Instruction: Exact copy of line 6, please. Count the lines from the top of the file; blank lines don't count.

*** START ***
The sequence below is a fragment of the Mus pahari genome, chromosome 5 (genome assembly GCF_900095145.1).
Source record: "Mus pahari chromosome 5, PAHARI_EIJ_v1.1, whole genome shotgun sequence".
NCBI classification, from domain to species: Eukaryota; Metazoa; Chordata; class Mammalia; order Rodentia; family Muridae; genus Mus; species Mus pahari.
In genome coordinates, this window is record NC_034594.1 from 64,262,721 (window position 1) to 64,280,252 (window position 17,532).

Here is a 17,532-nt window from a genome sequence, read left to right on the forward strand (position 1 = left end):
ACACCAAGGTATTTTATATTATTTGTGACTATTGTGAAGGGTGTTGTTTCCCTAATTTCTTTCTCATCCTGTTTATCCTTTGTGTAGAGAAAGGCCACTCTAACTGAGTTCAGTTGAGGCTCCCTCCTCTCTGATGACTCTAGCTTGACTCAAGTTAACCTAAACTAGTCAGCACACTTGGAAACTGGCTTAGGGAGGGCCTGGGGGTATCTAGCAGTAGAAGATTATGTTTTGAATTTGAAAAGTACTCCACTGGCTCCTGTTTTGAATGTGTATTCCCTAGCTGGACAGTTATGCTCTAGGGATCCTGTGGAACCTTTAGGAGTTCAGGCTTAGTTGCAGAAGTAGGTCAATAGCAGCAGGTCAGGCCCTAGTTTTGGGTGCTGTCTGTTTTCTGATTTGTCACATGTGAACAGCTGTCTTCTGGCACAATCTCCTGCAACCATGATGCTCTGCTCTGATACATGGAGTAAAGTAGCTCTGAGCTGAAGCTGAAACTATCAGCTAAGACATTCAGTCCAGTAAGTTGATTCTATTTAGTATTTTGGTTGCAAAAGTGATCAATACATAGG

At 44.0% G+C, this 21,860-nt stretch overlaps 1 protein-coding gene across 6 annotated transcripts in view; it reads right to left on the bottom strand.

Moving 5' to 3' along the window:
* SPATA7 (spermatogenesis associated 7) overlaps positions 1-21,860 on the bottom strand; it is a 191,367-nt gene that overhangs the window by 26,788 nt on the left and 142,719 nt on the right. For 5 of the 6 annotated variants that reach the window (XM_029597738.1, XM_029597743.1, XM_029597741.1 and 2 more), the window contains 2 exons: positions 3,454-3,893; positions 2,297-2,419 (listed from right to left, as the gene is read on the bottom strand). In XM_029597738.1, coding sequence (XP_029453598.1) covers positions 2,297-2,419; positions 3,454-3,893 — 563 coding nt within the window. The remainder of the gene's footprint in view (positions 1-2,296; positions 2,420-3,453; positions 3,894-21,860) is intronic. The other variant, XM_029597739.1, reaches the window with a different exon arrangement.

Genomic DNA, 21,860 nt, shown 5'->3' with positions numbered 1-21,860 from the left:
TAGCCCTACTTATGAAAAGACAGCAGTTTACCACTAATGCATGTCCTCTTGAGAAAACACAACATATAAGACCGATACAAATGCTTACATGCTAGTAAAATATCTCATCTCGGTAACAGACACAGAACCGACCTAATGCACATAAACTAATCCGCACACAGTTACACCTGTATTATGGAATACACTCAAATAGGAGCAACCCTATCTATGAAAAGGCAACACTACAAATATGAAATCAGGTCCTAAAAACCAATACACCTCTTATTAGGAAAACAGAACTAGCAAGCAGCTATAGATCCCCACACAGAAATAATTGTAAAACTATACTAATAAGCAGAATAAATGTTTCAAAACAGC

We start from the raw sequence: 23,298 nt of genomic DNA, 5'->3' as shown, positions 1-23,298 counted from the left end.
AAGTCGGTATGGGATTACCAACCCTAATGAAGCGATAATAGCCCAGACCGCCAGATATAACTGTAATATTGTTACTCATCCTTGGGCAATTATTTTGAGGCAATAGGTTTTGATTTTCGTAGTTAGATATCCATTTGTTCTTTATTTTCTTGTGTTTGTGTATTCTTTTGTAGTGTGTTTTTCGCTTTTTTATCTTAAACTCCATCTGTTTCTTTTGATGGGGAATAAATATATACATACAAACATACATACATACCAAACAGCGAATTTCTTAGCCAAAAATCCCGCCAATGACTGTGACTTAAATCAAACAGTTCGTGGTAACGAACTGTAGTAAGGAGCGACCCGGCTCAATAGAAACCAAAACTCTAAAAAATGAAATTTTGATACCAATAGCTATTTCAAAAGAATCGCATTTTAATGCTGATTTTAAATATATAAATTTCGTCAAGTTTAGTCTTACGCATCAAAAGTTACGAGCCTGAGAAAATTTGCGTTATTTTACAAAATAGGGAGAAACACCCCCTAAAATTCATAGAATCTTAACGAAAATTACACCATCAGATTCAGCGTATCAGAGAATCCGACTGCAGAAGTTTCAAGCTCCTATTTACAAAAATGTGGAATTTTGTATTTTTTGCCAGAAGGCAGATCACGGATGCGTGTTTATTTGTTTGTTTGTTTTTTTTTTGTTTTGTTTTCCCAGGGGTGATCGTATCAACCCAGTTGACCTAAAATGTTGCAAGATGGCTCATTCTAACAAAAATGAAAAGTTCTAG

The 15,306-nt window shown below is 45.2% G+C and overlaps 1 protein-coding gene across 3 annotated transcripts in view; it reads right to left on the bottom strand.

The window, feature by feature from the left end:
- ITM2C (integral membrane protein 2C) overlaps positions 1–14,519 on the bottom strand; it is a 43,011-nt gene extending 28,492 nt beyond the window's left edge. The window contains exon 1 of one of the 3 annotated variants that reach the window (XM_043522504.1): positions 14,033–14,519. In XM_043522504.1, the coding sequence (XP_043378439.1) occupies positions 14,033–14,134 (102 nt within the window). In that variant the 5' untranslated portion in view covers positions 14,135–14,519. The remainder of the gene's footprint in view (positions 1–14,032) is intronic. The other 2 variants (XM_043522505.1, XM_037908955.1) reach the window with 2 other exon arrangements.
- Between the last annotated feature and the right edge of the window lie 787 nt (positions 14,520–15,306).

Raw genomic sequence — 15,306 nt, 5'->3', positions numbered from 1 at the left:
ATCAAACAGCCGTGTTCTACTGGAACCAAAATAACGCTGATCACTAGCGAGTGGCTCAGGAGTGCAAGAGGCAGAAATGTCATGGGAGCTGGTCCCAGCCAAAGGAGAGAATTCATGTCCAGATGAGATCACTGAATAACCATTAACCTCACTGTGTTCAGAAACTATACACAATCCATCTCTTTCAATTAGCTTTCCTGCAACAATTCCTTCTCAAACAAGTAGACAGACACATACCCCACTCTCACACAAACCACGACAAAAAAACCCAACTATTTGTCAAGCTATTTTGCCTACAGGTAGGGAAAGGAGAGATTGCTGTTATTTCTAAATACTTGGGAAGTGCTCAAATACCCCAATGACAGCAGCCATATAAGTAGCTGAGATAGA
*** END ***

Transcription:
ACACCAAGGTATTTTATATTATTTGTGACTATTGTGAAGGGTGTTGTTTCCCTAATTTCTTTCTCATCCTGTTTATCCTTTGTGTAGAGAAAGGCCACTCTAACTGAGTTCAGTTGAGGCTCCCTCCTCTCTGATGACTCTAGCTTGACTCAAGTTAACCTAAACTAGTCAGCACACTTGGAAACTGGCTTAGGGAGGGCCTGGGGGTATCTAGCAGTAGAAGATTATGTTTTGAATTTGAAAAGTACTCCACTGGCTCCTGTTTTGAATGTGTATTCCCTAGCTGGACAGTTATGCTCTAGGGATCCTGTGGAACCTTTAGGAGTTCAGGCTTAGTTGCAGAAGTAGGTCAATAGCAGCAGGTCAGGCCCTAGTTTTGGGTGCTGTCTGTTTTCTGATTTGTCACATGTGAACAGCTGTCTTCTGGCACAATCTCCTGCAACCATGATGCTCTGCTCTGATACATGGAGTAAAGTAGCTCTGAGCTGAAGCTGAAACTATCAGCTAAGACATTCAGTCCAGTAAGTTGATTCTATTTAGTATTTTGGTTGCAAAAGTGATCAATACATAGG